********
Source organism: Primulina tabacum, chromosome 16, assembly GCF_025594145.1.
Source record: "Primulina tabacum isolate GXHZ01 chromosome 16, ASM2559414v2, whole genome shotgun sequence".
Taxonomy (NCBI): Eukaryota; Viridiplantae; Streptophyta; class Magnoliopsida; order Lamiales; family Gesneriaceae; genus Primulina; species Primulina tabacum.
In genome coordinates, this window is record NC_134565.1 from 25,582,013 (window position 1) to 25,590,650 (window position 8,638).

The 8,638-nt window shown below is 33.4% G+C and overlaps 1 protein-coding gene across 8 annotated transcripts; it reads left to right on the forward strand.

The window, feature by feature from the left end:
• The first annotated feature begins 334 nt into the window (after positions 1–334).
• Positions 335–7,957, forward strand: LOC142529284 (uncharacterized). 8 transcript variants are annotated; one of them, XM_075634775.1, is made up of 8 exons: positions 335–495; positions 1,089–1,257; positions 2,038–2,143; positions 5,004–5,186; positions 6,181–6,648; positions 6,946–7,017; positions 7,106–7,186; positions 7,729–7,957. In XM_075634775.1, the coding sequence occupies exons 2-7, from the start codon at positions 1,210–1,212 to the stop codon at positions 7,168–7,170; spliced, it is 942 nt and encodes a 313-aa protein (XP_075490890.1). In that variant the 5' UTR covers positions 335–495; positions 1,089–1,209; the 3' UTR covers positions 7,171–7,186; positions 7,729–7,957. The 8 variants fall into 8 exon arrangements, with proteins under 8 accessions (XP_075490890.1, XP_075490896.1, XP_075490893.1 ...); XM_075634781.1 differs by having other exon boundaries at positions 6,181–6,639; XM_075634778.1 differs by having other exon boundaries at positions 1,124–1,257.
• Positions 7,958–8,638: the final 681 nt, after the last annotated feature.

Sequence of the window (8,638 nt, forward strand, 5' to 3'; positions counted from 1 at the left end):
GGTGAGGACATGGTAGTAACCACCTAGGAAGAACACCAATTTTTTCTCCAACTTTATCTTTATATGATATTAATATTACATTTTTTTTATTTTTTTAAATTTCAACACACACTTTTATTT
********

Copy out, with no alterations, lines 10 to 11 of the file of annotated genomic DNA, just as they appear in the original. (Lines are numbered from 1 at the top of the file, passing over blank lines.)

Sequence of the window (8,638 nt, forward strand, 5' to 3'; positions counted from 1 at the left end):
GGTGAGGACATGGTAGTAACCACCTAGGAAGAACACCAATTTTTTCTCCAACTTTATCTTTATATGATATTAATATTACATTTTTTTTATTTTTTTAAATTTCAACACACACTTTTATTT